A Tale of Two Law School Experiences
One characterization of law school has it like this: you’ll be thrown into a group of dozens of strangers in a pseudo-professional, contentious setting. You will leave behind a lifetime of continuous and easily-won academic validation for a system in which you are evaluated anonymously, for the first and only time, by a professor whose primary interactions with you will be to point out the weaknesses in your reasoning and comprehension in front of the 50+ snickering strangers whose respect you most covet. Unlike the forgiving grading curves of undergrad, which stretched from lowly B+ to unremarkable A+, desirable grades in law school are in limited supply, and you are competing for them against the people with whom you spend most of your waking hours. Remember also that, like you, these people have probably selected into this profession because of a yen for confrontation and an ability to work hard.
But another characterization has it like this: you have to go to class for between 12 and 17 hours per week, with no other responsibilities. To prepare, you will have to read approximately 25-50 pages per class. In the one-in-twenty chance that you get cold-called and can’t remember every single detail of the case, you can just access one of the many overzealous outlines floating around your school and grow comfortable with CONTROL+F and bullshitting—skills that, incidentally, are useful for any attorney.
So Which Experience Will I Have?
The answer to this question is that it’s largely up to you. If you are a welter of insecurities who regards law school success as the paramount test of intelligence and worth, then you might have the former experience. To ensure that the former perspective doesn’t overtake the latter reality, try to keep the following in mind:
- Take law school seriously: it is a professional school, and how well you do will likely shape your career prospects. But that doesn’t mean that you can’t screw up...
- ... And don’t be afraid to screw up: the first time a student in your section gets cold-called and doesn’t know the answer, visceral group mortification sets in. Every time after that point is pretty uneventful, because half the class is on Facebook or shopping online.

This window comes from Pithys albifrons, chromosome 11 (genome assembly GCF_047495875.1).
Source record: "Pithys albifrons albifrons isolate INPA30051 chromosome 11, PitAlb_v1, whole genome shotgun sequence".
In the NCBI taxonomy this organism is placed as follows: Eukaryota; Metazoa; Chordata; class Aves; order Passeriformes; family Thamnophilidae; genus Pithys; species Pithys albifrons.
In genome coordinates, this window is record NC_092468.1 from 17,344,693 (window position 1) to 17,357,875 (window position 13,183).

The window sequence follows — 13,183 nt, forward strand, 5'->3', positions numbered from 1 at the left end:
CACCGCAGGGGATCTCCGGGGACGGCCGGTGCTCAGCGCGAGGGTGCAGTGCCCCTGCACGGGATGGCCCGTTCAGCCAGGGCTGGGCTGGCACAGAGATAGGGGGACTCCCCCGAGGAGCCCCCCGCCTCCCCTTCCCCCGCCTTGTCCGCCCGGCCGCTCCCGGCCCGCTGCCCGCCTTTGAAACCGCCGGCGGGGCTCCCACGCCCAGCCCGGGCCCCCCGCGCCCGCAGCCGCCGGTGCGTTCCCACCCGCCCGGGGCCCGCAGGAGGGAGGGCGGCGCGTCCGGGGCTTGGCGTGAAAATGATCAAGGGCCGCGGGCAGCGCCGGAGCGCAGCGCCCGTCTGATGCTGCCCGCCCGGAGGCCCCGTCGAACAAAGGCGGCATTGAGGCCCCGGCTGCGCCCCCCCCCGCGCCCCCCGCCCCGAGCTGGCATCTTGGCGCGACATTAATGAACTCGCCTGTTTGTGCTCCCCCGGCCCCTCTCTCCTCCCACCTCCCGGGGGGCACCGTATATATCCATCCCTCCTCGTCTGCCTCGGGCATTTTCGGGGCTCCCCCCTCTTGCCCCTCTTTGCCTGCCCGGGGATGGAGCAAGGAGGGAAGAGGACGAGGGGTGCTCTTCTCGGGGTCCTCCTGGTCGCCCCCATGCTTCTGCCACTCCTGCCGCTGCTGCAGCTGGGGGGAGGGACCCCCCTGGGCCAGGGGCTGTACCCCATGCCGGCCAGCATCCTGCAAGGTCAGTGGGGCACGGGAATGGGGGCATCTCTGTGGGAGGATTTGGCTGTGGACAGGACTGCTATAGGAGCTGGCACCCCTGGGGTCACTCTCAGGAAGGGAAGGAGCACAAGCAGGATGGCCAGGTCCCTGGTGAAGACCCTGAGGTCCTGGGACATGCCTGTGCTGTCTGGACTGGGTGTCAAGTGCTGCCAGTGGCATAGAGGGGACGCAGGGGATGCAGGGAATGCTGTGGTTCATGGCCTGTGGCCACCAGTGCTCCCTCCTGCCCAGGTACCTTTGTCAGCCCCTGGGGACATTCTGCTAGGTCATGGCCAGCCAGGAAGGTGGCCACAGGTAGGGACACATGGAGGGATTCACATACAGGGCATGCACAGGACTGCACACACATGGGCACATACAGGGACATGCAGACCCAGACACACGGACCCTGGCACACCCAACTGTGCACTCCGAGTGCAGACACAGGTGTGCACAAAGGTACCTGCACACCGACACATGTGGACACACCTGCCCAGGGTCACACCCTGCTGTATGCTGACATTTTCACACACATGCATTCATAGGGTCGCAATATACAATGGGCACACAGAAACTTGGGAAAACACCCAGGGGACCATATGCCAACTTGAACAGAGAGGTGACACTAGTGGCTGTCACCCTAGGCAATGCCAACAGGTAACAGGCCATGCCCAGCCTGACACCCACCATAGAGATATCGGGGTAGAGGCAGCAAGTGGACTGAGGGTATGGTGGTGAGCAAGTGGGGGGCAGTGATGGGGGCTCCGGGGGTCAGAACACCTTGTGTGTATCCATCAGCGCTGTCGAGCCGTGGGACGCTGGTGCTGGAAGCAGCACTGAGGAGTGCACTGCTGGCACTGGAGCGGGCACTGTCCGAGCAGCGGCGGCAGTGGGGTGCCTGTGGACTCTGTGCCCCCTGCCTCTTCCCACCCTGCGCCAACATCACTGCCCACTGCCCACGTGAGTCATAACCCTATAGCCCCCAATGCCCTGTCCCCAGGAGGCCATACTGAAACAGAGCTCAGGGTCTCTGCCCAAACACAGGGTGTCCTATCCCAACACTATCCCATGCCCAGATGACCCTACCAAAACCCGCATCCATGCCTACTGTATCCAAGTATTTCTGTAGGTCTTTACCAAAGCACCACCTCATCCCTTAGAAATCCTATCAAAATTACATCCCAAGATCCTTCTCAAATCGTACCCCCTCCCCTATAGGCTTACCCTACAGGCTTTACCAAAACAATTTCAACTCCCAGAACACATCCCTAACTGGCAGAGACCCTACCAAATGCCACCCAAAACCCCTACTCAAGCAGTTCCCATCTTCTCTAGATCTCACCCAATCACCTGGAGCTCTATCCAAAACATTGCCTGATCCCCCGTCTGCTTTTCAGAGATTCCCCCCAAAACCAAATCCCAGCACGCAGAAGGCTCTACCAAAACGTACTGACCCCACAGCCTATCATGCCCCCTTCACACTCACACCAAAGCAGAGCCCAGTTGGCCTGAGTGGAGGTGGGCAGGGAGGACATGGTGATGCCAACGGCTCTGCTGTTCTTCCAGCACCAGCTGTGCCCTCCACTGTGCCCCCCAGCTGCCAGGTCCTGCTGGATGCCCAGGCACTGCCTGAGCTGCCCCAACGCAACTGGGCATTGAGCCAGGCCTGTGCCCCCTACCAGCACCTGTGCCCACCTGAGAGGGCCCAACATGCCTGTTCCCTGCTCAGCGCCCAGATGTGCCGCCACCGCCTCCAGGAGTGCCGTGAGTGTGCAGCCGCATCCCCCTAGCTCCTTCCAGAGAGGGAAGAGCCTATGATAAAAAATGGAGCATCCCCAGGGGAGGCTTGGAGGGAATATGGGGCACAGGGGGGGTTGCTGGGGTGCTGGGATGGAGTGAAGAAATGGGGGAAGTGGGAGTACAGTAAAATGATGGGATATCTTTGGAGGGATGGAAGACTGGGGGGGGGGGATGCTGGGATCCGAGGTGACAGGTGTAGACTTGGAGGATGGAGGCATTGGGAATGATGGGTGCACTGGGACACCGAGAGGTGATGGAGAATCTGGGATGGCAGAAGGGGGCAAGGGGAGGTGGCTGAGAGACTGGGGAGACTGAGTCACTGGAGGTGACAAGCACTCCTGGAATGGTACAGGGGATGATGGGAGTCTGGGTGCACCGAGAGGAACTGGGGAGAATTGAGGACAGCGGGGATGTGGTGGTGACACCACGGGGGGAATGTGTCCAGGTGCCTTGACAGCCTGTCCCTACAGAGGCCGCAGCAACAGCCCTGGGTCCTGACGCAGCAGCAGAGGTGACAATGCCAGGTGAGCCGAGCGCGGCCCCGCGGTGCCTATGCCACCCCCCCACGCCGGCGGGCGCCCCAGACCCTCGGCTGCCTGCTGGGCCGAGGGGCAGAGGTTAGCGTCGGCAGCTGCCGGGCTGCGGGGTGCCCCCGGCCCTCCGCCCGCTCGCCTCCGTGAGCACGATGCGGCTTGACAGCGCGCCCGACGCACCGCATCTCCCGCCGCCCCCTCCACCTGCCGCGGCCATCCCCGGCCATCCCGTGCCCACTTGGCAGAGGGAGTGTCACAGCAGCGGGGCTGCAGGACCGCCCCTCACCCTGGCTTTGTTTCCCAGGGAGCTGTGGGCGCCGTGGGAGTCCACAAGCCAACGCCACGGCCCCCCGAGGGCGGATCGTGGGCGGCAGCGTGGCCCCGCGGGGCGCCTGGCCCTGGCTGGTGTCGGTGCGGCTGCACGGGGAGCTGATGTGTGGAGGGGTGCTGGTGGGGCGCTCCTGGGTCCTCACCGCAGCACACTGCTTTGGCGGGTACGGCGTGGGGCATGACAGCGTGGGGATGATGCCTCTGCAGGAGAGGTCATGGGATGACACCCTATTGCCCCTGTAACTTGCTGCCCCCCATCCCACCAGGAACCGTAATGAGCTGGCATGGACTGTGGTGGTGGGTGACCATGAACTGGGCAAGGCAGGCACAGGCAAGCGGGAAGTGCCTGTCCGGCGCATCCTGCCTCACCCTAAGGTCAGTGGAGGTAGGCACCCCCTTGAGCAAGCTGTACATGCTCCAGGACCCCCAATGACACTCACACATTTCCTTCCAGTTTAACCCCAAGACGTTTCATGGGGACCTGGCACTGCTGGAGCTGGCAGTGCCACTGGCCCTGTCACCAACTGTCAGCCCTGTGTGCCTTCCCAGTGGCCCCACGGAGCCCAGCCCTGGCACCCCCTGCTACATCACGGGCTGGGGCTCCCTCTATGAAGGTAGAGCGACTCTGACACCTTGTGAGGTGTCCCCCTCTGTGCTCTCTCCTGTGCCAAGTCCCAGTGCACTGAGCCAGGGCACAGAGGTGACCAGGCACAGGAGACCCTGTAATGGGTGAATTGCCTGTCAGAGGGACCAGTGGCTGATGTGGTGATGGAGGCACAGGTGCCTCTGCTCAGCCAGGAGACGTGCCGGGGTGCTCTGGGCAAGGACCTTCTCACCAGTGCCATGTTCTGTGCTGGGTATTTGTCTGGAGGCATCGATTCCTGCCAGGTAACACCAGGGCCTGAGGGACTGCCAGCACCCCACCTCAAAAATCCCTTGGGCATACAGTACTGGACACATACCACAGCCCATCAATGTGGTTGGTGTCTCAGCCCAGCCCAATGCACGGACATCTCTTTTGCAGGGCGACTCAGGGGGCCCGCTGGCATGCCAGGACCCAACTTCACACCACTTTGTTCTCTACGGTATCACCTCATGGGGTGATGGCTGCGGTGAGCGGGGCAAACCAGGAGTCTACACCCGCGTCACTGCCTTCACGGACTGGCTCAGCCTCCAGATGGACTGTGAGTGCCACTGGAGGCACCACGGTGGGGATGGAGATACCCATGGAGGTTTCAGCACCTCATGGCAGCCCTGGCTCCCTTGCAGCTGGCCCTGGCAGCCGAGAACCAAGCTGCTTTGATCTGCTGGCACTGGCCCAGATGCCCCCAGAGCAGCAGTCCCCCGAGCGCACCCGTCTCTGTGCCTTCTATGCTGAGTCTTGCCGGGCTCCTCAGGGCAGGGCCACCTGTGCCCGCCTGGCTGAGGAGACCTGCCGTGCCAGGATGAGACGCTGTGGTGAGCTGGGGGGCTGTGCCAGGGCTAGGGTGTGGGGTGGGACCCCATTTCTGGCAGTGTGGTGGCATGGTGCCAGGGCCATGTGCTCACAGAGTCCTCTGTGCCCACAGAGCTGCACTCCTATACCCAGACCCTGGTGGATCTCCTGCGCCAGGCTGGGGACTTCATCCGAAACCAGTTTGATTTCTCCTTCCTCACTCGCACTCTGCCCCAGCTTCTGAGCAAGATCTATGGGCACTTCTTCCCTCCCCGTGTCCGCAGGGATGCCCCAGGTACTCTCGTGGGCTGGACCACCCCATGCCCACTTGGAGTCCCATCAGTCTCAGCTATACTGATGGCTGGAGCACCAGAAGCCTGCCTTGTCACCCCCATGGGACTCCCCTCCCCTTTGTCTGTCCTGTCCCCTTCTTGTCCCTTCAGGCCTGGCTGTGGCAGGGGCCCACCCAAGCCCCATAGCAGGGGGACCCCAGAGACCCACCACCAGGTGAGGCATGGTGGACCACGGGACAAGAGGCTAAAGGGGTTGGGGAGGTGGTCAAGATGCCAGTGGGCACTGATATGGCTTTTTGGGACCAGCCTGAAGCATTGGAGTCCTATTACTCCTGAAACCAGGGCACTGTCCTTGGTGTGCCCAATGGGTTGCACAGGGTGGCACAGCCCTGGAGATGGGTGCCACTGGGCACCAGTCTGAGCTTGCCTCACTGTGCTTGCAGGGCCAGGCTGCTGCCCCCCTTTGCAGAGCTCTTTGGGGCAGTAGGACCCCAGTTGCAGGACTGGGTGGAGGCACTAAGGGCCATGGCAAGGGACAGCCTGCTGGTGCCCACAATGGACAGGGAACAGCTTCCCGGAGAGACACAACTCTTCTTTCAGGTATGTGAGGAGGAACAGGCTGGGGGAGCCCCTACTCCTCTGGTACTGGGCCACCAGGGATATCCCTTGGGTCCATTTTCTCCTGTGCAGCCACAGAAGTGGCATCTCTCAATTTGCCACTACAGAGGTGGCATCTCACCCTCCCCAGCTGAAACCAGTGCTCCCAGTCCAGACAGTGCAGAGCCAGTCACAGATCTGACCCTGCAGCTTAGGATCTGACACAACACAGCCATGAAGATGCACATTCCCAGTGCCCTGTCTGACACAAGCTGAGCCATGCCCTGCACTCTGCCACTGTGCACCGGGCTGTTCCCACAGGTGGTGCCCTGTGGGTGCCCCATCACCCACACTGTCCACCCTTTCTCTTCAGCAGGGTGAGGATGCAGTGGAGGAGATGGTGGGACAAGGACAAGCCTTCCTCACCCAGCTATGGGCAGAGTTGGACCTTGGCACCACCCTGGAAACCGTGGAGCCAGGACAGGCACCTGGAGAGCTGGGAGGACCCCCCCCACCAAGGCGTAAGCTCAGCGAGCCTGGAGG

- Treat yourself kindly: go to the gym, eat well, avoid forming bad habits, get lots of sleep, have fun, and relax. I learned this lesson the hard way: as a 1L, I took to pouring myself a fluorescent yellow glass of Mountain Dew each night and setting it beside my bed. Why? Because I knew I would be too exhausted to go make coffee in the morning, and I needed a kick to get myself out of bed. I thought, “I can rest when I am a 2L!” until a mentor encouraged me to sleep more regularly and more often, eat better, and exercise. I was doubtful at first, but another paradox that I was happy to resolve was that my comprehension and attitude improved with more leisure and relaxation time and better self-care.
- Maintain your values: decide why you are in law school and stick to it. This doesn’t mean you can’t grow or change your mind, but resist the urge to jump through hoops just because your peers are doing so. Law students slobber over honors like clerkships and law review, but these might not be right for you, might not matter for your career, and might just make you miserable. There are things in life worth suffering and striving for, but make sure they’re important to you before you commit to them.
- Your classmates are going to be your future colleagues, so get to know them through study groups, clubs, and other extracurricular activities.
If you’ve been through law school, what other tips or suggestions do you have? Let us know in the comment section. If you’ve got questions, let us know too.
Conor works as a civil rights attorney for the City of New York, and has been moonlighting as an LSAT tutor for two years. Immediately following law school, he worked as a Ford Fellow at the ACLU’s Women’s Rights Project. He enjoys reading fiction and making bad puns. He is a graduate of the University of Virginia and of Harvard Law School.
If you’re asking this question, we’ve got good news: you’re thinking strategically and (hopefully) respecting your limits. Both of those are attributes that can help keep a long-haul LSAT study plan afloat.